“Sometimes even I don’t know what the sound is – I can’t remember if it’s a synth or vocal or string. When I’ve managed to trick myself, it’s a satisfying fusion. And it’s definitely fun disrupting the fabric of expectation. There are bits in ‘Emissary’ where I was sampling riots in Baltimore on my phone, then dialling them straight into the mix. I also chopped my vocal on a tape and did all these hard-disk edits to break the classical purity, and I used some modern techniques that meant it couldn’t have been written in the 1970s.”


For Clark, both the electronic and classical worlds are too often mired in the past, endlessly repeating old tropes while convincing themselves they’re in the vanguard.

“It’s weird. When you start drinking from the cup of classical, you find yourself having these dogmatic thoughts – like ‘This is the real music’– and yet I’m sceptical because I’m from a world of electronics that’s anti-music, in a way. I also find the dogma of electronics is sometimes quite tired. The whole futurism thing feels a bit old, ironically. When people are like, ‘We’re relentlessly pushing forward with the same techno we’ve been making for years’, that doesn’t sit with me either.”

Then there’s the matter of energy consumption. As Clark points out, making sounds with machines is far more harmful to the environment than an orchestral performance will ever be.

“We’re sold this myth of efficiency with electronica,” he says. “But if you think about the infrastructure behind modular synths or a soundsystem, then yeah, it’s cool you can just plug in your laptop and hit play, but consider the carbon footprint behind it all. Now think how many PDFs of Bach’s ‘Goldberg Variations’ you could fit on a gigabyte. Classical music and even simple songwriting are so stripped back and efficient.”

The environment and our effect upon it are two of the themes behind ‘Playground In A Lake’. The title could allude to a natural disaster caused by the climate crisis, where the things we once took for granted are submerged under floodwater. There’s a sense of brooding darkness in parts, elsewhere a melancholy suggesting something already lost and left behind. On this level, it feels very much like a work of the moment. When he devised the concept seven years ago, Clark thought it represented the subconscious, but recently it began to resonate with our ecological situation.

“It’s not political like a Billy Bragg record, but I feel it’s very of its time. It captures something. When I came up with the title, it was a slightly solipsistic, wanky thing – the buried subconsciousness of our minds. I didn’t clock that it could have this climate catastrophe element. It feels quite pertinent. It’s a delicate balance. I don’t want it to be a disaster capitalism rant. It’s not just about climate change. It’s more about general existential dread.”

‘Playground In A Lake’ works both as a dystopian epic and a peek beneath the surface layer of our minds. When asked if there was any connection to JG Ballard’s seminal work,‘The Drowned World’, Clark admits to finding the author’s writing hugely affecting.

“‘Drowned World’ is an amazing book. I’ve got it on audio and I sometimes fall asleep to it. Ballard’s novels have such a dry wit. It’s good reading about malefic, apocalyptic scenes, but with the distance from it through his voice. That’s what I want this music to feel like. It’s kind of through a looking glass, where you can touch these nasty emotions but they’re also made enjoyable.”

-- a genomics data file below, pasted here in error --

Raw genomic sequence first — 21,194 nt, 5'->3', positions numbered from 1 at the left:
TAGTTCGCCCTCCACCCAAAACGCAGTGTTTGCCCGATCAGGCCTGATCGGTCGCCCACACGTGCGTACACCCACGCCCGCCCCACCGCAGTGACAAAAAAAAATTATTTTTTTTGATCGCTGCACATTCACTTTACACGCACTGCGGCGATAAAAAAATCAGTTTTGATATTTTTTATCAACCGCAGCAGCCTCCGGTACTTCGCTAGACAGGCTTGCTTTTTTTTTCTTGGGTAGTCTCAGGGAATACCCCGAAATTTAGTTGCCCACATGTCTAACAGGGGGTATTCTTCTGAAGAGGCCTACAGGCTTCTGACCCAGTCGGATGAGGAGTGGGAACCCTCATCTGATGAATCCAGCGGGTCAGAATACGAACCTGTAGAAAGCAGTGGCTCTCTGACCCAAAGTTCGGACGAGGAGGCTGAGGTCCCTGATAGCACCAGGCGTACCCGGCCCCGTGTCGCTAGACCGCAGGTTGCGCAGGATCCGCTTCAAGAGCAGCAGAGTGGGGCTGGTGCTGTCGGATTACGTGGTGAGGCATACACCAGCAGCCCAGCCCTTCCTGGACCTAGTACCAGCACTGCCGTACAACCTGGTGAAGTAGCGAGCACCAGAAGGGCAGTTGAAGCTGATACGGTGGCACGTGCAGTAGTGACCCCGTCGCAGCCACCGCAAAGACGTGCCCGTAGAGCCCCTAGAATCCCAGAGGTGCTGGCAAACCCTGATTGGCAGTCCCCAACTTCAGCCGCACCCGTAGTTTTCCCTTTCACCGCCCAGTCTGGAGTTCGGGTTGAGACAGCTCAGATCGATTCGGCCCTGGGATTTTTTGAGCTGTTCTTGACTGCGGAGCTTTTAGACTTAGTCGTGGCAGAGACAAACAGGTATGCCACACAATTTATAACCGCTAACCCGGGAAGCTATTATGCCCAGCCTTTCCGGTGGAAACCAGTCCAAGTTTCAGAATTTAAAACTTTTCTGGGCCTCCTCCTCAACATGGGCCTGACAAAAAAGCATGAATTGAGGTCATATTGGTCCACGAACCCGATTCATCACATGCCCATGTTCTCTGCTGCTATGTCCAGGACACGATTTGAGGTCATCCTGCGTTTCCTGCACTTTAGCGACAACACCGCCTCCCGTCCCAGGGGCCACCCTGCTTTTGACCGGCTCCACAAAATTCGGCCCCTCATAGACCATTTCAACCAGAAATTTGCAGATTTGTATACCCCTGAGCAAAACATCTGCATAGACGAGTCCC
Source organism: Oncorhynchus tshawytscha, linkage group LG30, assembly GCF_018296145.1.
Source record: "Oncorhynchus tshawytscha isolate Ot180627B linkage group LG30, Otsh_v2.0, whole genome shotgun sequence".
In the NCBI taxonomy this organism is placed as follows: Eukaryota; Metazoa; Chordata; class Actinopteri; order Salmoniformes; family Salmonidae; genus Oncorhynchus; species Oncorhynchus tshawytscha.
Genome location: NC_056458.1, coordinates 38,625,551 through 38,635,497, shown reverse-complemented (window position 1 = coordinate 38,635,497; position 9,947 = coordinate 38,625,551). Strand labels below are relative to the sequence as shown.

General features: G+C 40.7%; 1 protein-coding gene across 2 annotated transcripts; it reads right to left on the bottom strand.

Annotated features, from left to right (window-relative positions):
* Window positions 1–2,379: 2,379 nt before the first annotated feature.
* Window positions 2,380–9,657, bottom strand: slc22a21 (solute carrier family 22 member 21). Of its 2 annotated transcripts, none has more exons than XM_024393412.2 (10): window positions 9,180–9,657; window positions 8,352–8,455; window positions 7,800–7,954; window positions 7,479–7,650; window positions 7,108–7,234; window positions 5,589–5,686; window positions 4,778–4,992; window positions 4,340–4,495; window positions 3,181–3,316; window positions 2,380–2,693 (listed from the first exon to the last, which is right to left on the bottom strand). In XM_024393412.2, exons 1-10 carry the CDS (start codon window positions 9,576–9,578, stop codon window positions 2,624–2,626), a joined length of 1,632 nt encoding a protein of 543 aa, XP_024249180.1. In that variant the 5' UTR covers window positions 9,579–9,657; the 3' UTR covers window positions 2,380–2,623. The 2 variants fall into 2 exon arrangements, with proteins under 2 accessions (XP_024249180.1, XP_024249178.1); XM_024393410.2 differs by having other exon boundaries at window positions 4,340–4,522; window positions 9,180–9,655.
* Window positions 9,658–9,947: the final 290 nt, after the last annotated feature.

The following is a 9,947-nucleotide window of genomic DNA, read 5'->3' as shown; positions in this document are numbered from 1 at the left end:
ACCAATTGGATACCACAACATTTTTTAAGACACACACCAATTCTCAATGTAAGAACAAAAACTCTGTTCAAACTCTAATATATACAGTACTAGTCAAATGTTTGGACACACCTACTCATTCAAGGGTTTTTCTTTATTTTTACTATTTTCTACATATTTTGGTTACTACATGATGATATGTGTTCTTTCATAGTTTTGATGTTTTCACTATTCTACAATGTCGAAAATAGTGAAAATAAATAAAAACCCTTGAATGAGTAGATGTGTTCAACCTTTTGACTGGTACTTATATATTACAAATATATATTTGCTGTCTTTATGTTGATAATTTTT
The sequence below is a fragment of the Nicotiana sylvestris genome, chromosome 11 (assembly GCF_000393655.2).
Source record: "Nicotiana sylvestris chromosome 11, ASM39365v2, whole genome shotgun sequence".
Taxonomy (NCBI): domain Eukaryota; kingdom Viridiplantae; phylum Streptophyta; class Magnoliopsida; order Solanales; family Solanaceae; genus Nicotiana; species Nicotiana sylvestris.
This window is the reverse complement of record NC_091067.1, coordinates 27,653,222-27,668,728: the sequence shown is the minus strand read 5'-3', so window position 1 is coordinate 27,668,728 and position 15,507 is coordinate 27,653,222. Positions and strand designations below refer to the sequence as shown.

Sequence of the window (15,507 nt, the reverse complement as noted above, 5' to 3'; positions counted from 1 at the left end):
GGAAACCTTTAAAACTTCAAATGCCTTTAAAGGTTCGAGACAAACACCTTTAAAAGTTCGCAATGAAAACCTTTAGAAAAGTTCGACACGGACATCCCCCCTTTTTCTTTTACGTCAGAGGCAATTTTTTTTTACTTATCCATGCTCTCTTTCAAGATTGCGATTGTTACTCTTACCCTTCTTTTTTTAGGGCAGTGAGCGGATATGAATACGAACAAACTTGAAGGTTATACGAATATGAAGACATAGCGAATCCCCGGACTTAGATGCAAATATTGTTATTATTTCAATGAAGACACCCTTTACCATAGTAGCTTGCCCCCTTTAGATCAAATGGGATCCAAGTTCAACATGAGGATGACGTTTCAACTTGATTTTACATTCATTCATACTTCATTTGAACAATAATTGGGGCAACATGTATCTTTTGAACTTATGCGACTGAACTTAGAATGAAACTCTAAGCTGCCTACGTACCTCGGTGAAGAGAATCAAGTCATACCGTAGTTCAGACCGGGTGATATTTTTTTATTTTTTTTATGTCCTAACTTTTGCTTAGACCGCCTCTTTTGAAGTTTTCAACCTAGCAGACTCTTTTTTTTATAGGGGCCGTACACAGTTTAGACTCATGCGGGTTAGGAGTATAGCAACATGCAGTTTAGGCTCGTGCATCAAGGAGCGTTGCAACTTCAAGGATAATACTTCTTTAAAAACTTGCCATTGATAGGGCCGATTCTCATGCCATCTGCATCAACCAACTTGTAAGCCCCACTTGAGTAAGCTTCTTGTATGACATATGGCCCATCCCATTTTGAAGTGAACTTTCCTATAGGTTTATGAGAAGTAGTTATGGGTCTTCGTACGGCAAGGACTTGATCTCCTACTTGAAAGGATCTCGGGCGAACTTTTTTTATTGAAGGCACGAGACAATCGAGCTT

Another influence on the making of ‘Playground In A Lake’ has been philosophical writing, especially Eugene Thacker’s ‘Infinite Resignation’ and Ernest Becker’s ‘The Denial Of Death’. The latter, Clark explains, speaks of “the feeling of immortality art or music gives us”. It can free us temporarily from the knowledge of our mortality. The playground can be the moments of fleeting joy we experience while the cold water of reality surrounds us.

“Embedding yourself in an aesthetic of your own can make you feel like you’re touching something a bit more eternal. But it’s ultimately an illusion. Humans are very good at creating this fictional realm of permanence, and art can sometimes feel like it inhabits that. But we’re also beings who die, so we’re in a contradiction. Music for me is the only source of relief from the existential threat which has ramped up since Covid.”


Clark grew up in St Albans in Hertfordshire, studied at Bristol University and now lives in Berlin. Since his first release for Warp, 2001’s ‘Clarence Park’, he’s evaded categorisation. For every delicate piano-laden piece like ‘Pleen 1930s’, there’s an abstract and glitch-heavy creation with spiralling, non-linear synth lines like ‘Diesel Raven’.

On 2014’s self-titled album, he sailed closer to techno on tracks like ‘Unfurla’, but they were accompanied by strangely beautiful melodies made more for the head than the feet. ‘Death Peak’ from 2017 continued the weird dance expeditions, with ‘Butterfly Prowler’ packing micro-tuned riffs that burrow into your brain while urging you to move.

Around this time, Clark was developing an aptitude for scoring. His sombre, emotive soundtrack for Balkan crime drama ‘The Last Panthers’ revealed a more filmic side. This has translated to ‘Playground In A Lake’, which feels like it could be the backdrop to some disturbing but thought-provoking sci-fi movie.

In particular, the bone-chilling synth tones of ‘Shut You Down’ are reminiscent of Popol Vuh’s score to Werner Herzog’s ‘Nosferatu The Vampyre’ remake, sounding similarly ghostly and menacing in style.

“Popol Vuh are a huge influence,” agrees Clark. “It’s their folk style, the innocence of their melodies. To me, they haven’t aged. The music they make still has this magnetic quality. It’s very much an inspiration.”

Beyond the new record, Clark already has further soundtracks in the pipeline. But if his work now feels more visual and atmospheric, it’s the storytelling in film he’s moved by, rather than the imagery.

“Even if I’m scoring, I’m more of a words person,” he says. “If the story moves me, the music evolves from that. It needs to come from a place of narrative. In a way, the visuals are less relevant than the emotional grip.”

This expressive element shines through in Christopher Clark’s quietly radical oeuvre. Talking about the underpinning philosophy of ‘Playground In A Lake’, he neatly encapsulates the impetus defining all his works.

“It’s pushing forward, but it’s subtle.”

’Playground In A Lake’ is out on Deutsche Grammophon